Photo Credit: Marja van Bochove on Flickr
I don’t normally like to whine, but I’ve decided it’s time to share my two cents. Of course, that is exactly how much it is worth. :)
Note that I work in marketing communications and have been in this business for 20-ish years. That doesn’t change the fact that this is my personal opinion, not an attempt to build a case for certain landing-page methods over others. This is my perspective as a consumer, first and foremost.
I’m a big fan of health podcasts (especially ones with a primal/paleo theme), and spend a lot of time listening to them, usually during my drive to and from the office or during one of my long walks.
Once in a while, I hear a GREAT interview of someone who has a new program or book or exercise DVD, and after the interview, I decide to check it out online.
Unfortunately, I’ve noticed that most of these authors and hosts are using a marketing company that uses the same %$#^@ technique for every promotion: the extra long, extra annoying landing page.
You know the kind of landing page I am talking about - if you start scrolling, the page appears to keep going and going - with a lot of text but not a lot of useful information.
Don’t these marketing writers know that busy people like me skim web pages? I don’t want 2000+ words of the same three ideas repeated over and over. I want to read a short summary of the product benefits, the price, items included and delivery info. And, if you didn’t describe these ideas items very well, maybe a link to FAQs.
Instead, these landing pages seem to try to squeeze a bazillion concepts on a single page, most of which is “below the fold” (if you’re old enough to know what that means).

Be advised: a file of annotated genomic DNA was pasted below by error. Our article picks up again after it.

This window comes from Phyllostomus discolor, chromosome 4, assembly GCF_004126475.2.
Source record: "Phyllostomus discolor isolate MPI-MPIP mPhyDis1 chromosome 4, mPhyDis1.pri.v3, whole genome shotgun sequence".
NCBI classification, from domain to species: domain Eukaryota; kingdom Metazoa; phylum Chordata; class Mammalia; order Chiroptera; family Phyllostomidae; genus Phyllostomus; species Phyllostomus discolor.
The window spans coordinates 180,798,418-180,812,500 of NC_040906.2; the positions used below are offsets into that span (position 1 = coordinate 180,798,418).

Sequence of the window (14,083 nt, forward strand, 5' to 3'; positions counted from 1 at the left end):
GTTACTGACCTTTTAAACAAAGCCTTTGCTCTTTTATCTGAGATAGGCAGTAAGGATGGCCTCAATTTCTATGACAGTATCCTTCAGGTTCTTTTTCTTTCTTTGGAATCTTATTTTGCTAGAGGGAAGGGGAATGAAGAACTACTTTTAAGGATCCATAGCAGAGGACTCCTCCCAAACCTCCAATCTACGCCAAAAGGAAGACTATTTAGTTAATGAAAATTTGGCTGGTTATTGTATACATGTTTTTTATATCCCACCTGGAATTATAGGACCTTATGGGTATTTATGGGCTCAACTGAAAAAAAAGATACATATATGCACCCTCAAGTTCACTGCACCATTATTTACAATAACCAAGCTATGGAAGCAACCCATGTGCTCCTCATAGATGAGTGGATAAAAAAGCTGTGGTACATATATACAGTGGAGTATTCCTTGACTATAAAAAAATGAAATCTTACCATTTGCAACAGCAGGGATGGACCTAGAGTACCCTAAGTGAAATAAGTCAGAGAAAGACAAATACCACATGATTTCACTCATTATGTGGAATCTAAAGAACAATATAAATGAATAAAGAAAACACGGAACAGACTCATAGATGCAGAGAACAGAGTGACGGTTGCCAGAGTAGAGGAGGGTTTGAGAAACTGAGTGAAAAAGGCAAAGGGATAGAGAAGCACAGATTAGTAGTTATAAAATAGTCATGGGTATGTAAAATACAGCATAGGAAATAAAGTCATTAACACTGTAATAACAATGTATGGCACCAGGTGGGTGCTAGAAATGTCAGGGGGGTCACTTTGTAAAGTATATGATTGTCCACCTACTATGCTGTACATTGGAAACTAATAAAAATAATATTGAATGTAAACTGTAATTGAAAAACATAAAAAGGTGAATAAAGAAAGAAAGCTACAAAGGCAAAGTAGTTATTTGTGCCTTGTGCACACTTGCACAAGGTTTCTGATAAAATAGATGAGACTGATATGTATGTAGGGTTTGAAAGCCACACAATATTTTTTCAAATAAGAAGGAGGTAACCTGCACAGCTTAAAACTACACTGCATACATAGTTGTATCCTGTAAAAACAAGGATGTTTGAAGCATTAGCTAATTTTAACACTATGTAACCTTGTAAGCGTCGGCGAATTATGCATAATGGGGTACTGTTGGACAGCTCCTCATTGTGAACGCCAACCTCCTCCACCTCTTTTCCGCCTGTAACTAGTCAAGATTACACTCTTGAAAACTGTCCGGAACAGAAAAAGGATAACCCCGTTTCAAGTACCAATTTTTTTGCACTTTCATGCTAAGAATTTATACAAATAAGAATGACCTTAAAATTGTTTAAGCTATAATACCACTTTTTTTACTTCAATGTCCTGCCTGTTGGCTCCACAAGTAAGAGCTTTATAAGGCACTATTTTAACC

Even worse, they use longish prose instead of bullets. Of course if you actually needed all of that information, the format makes it impossible to spend less than 30 minutes to read all those words.
This is the Twitter world, people. I have no patience for that nonsense.
As if the novel-style landing page wasn’t bad enough, a lot of these pages now include a long, noisy embedded video on the page with no “stop/pause” button! Especially annoying for me when I’m at the office - I don’t need to have a video blaring on my computer speaker.
As I pointed out earlier, I’ve often gone to your landing page based on an interview that already “convinced” me about the product. The landing page did not convince me about the product - the credibility of the person who was on the podcast was the convincing factor.
Which brings me to today: After hearing about what sounds like a GREAT “online web conference” that really interested me, I followed the URL to one of those annoying landing pages.
And I decided right then - No, I’m not going there again. I’m officially avoiding events, products and other items that are promoted this way, no matter HOW MUCH the topic or product interests me. I have to draw the line somewhere.
I suspect these marketing companies have been getting credit for the great “results” they generated for their clients, the podcasters and bloggers. However, in reality it is the actual products, services and ideas that are great. NOT the marketing method.
Please, stop the madness.